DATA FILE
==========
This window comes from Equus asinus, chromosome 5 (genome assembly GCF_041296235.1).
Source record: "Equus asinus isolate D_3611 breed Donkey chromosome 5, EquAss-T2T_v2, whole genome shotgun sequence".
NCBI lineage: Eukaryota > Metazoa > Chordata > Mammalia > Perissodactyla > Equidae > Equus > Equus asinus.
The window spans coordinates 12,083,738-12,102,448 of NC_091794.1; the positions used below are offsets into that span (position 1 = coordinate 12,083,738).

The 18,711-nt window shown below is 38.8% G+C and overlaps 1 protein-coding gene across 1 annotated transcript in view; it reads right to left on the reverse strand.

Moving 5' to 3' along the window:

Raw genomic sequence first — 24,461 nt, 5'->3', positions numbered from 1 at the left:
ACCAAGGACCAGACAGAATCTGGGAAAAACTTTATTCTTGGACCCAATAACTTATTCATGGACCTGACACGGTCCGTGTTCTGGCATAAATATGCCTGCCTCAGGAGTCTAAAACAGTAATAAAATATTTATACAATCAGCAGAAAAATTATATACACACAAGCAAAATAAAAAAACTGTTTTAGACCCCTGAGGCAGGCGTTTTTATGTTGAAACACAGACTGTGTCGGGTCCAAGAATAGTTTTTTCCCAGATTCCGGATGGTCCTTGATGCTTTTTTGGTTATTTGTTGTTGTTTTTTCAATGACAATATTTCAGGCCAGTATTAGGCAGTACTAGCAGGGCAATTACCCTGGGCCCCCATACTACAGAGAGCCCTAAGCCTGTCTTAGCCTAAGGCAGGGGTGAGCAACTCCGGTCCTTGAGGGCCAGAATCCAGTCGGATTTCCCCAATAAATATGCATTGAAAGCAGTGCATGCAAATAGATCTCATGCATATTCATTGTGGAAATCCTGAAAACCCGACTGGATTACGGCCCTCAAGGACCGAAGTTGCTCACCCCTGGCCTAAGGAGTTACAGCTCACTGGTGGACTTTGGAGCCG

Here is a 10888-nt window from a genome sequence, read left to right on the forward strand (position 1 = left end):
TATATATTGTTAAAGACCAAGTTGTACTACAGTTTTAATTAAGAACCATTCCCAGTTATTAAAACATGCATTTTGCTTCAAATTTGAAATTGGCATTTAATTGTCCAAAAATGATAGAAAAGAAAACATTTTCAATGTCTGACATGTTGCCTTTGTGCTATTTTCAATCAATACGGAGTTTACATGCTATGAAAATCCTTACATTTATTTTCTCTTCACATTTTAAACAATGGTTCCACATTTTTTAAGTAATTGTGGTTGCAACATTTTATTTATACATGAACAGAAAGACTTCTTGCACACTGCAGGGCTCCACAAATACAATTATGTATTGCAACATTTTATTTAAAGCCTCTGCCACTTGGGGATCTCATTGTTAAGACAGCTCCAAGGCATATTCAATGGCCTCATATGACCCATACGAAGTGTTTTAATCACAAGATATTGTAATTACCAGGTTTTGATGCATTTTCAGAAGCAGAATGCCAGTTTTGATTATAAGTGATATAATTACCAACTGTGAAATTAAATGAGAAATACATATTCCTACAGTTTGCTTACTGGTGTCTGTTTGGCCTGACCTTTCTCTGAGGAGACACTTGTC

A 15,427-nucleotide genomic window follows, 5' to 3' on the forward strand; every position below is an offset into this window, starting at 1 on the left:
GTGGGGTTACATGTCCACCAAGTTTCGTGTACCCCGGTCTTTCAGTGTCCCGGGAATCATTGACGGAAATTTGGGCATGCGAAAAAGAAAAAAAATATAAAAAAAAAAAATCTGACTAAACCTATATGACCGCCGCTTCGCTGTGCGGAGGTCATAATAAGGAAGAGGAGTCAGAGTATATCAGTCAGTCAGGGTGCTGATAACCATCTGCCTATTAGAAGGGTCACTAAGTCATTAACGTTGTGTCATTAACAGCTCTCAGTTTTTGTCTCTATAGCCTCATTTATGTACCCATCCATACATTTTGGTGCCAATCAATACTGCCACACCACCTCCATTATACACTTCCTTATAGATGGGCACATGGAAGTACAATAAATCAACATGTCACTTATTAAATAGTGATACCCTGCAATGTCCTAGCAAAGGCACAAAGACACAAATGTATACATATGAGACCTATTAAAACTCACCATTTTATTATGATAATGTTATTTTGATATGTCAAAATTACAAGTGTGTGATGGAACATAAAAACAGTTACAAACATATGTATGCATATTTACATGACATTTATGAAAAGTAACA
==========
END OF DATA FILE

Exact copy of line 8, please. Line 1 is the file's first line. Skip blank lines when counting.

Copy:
ACCAAGGACCAGACAGAATCTGGGAAAAACTTTATTCTTGGACCCAATAACTTATTCATGGACCTGACACGGTCCGTGTTCTGGCATAAATATGCCTGCCTCAGGAGTCTAAAACAGTAATAAAATATTTATACAATCAGCAGAAAAATTATATACACACAAGCAAAATAAAAAAACTGTTTTAGACCCCTGAGGCAGGCGTTTTTATGTTGAAACACAGACTGTGTCGGGTCCAAGAATAGTTTTTTCCCAGATTCCGGATGGTCCTTGATGCTTTTTTGGTTATTTGTTGTTGTTTTTTCAATGACAATATTTCAGGCCAGTATTAGGCAGTACTAGCAGGGCAATTACCCTGGGCCCCCATACTACAGAGAGCCCTAAGCCTGTCTTAGCCTAAGGCAGGGGTGAGCAACTCCGGTCCTTGAGGGCCAGAATCCAGTCGGATTTCCCCAATAAATATGCATTGAAAGCAGTGCATGCAAATAGATCTCATGCATATTCATTGTGGAAATCCTGAAAACCCGACTGGATTACGGCCCTCAAGGACCGAAGTTGCTCACCCCTGGCCTAAGGAGTTACAGCTCACTGGTGGACTTTGGAGCCG